Keeping GDPR In Perspective… Don’t Panic!

With only a matter of days until GDPR is introduced, there appears to be a mass panic taking place… and to make matters worse, a lot of this panic has been unnecessarily blown out of proportion. Fear mongering has taken charge, whether it be by means of buying new technology or with the idea of non-compliant companies being penalised, when the actual focus should be on the culture of your providers (as opposed to the technology they use).

Many businesses in the IT support and software development industry seem to be using GDPR as some sort of millennium bug opportunity, with regards to 25 May as though it were THE deadline. Worst still many outside the industry seem to be jumping on the GDPR bandwagon focusing on the potential fines to fan the hysteria.

Unfortunately, there seems to be a desperate shortage of voices keeping GDPR in perspective, particularly for SME’s, which is why with the deadline looming, we’re here to help. And in relation to this month’s ICO newsletter and “don’t panic” message, we also want to help get a more balanced message across.

GDPR: The Cause of Fear, Uncertainty and Doubt

At Rio IT, we frequently get asked about the General Data Protection Regulation (GDPR) and whilst we’re always happy to try and field the questions, what is often not fully understood is that whilst much of GDPR is about data, it is not something that can be solved with the aid of technology. It is as much more about the ethos within an organisation, and an education for all staff about the implications around using and storing data.

In our view the ICO themselves are very good at setting out what GDPR is all about and debunking some of the common misconceptions that in various instances are deliberately being peddled. You can see their very helpful guide on the matter here. Their checklist highlights 12 steps you can take now to prepare for the General Data Protection Regulation (GDPR), which will apply from 25 May 2018.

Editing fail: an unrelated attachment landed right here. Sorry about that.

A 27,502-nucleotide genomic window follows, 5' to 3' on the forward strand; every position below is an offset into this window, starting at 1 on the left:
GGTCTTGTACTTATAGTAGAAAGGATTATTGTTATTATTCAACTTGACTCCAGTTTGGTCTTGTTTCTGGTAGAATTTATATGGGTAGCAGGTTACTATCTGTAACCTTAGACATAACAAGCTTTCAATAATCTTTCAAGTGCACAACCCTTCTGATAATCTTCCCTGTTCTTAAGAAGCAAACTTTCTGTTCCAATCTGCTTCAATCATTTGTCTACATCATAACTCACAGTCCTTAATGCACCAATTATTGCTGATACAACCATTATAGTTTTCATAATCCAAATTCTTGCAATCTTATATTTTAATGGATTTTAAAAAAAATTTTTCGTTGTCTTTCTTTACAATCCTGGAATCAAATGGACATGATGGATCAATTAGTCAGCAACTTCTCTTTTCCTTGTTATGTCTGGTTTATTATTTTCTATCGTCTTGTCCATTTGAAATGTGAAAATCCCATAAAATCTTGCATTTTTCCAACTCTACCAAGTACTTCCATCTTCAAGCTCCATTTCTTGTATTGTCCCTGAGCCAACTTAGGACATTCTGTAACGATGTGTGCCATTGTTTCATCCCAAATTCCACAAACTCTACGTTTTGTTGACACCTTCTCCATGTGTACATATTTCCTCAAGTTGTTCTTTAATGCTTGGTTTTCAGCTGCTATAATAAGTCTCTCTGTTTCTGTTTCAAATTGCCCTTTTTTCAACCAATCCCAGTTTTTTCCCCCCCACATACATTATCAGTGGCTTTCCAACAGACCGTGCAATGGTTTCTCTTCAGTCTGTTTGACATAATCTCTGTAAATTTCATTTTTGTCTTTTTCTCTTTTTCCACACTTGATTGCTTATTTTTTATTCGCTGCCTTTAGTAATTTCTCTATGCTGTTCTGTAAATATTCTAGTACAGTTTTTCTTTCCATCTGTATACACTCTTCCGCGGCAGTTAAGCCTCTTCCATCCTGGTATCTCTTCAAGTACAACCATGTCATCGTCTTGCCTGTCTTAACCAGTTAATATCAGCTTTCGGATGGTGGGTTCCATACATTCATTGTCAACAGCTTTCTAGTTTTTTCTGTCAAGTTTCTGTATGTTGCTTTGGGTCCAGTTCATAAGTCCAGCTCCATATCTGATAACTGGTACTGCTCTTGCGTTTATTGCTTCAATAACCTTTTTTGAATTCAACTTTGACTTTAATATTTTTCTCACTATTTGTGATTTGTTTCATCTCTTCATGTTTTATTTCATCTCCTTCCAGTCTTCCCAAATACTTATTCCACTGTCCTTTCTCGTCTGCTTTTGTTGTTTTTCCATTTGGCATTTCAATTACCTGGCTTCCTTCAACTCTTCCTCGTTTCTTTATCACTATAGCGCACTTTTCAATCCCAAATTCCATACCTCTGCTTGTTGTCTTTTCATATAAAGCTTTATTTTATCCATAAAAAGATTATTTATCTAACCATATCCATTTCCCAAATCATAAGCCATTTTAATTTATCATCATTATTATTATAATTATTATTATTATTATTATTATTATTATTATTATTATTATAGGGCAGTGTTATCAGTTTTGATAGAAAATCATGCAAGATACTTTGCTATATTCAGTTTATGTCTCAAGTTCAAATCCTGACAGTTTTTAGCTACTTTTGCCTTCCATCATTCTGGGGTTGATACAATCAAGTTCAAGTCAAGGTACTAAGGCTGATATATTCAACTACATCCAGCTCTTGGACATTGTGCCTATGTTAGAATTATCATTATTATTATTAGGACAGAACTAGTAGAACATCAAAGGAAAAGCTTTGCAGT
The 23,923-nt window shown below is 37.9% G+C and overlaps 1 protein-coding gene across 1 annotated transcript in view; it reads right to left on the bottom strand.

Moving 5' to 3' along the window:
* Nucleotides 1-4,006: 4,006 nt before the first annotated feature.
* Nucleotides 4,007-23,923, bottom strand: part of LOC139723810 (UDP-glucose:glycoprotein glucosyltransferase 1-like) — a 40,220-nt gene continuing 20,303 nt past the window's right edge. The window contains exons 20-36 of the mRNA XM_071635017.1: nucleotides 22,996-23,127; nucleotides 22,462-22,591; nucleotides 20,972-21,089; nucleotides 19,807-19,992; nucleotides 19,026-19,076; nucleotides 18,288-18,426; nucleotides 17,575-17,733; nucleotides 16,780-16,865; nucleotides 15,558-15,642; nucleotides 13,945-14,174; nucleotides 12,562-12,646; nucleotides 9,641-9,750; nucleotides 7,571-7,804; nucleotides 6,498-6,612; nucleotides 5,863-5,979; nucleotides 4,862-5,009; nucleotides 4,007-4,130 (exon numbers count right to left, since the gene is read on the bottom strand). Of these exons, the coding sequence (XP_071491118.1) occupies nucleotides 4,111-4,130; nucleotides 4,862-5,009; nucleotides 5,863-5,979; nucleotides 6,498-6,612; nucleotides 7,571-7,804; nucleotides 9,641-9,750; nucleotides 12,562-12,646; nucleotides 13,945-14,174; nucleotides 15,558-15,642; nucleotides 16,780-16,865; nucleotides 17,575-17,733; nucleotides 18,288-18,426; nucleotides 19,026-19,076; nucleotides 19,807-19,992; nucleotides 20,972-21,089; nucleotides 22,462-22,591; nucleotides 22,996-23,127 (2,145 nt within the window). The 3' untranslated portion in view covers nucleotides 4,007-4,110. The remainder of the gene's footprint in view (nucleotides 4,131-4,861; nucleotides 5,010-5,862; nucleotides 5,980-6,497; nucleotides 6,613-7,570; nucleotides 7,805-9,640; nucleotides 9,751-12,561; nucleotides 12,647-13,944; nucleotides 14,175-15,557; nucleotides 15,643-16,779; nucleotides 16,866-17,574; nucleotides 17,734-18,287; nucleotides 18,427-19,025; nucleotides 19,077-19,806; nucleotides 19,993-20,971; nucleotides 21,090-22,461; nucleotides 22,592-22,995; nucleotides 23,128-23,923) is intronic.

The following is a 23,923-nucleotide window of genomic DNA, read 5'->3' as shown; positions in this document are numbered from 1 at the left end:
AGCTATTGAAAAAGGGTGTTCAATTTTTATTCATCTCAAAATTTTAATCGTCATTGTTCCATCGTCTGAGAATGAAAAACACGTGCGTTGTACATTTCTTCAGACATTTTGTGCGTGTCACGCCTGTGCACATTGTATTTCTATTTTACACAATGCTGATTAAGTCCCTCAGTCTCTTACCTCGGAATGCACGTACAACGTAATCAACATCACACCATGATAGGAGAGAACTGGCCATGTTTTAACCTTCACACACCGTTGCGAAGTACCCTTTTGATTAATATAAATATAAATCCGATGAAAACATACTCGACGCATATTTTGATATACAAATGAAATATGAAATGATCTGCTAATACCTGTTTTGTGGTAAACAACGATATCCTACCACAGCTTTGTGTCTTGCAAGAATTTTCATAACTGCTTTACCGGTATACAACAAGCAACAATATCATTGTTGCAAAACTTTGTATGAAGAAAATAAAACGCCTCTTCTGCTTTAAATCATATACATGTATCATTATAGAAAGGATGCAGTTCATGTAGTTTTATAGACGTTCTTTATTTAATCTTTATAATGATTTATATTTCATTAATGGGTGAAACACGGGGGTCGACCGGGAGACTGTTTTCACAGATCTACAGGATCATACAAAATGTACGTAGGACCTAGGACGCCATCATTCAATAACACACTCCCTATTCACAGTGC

In fact, we have sent the ICO link to several of our clients and they have found it to be extremely helpful, in some instances they then get back to us with some specific things that we can implement concerning how their data is being processed. The critical thing is that this is seen in a wider context of their own understanding, rather than in the fear created by others with their own vested interests.

Wise Words from the ICO…

Helping us to steer away from the current fear, uncertainty and doubt of GDPR, consider these wise words from the Information Commissioner’s Office (ICO) themselves regarding GDPR compliance;

“To small and micro businesses, clubs and associations who are not quite there, I say… don’t panic! As the new ICO Regulatory Action Policy, out for consultation very shortly, sets out, we pride ourselves on being a fair and proportionate regulator. That will continue under the GDPR. 25 May is not the end of anything, it is the beginning…”

Common GDPR Concerns Amongst Businesses

The questions we get asked by our customers vary from business to business, but broadly they are about the same principles:

  • What data do you have?
  • Who has access to it?
  • How do you protect it?

Generally, if an organisation can answer these questions effectively then they pretty much have GDPR covered.

GDPR’s Originality; Where the Importance Actually Lies…

The GDPR’s originality is it’s push towards accountability through practical compliance requirements, making this the ideal start to your GDPR journey. It sets the bar high for consent, so it’s important to check your processes and records to be sure existing consents meet the GDPR standard, if they do, there is no need to obtain additional consent.

It’s equally important that all staff within your organisation are educated and aware regarding the new GDPR law and implications around using and storing data.

Setting the groundwork for compliance is crucial; from building a practical governance structure and creating an inclusive framework of internal policies to appointing a no-nonsense, logical Data Protection Officer (DPO).

Looking at more specific actions, revising privacy notices and data processing agreements should also be a priority, but additionally, it’s essential to invest time in developing a workable system for data protection impact assessments.

Preparing for cybersecurity breaches and authenticating data transfers are just a small part of the GDPR battle but equally, are now of the essence. If you’d like to gain more information concerning how we work to keep your data safe, please get in touch with our friendly team today.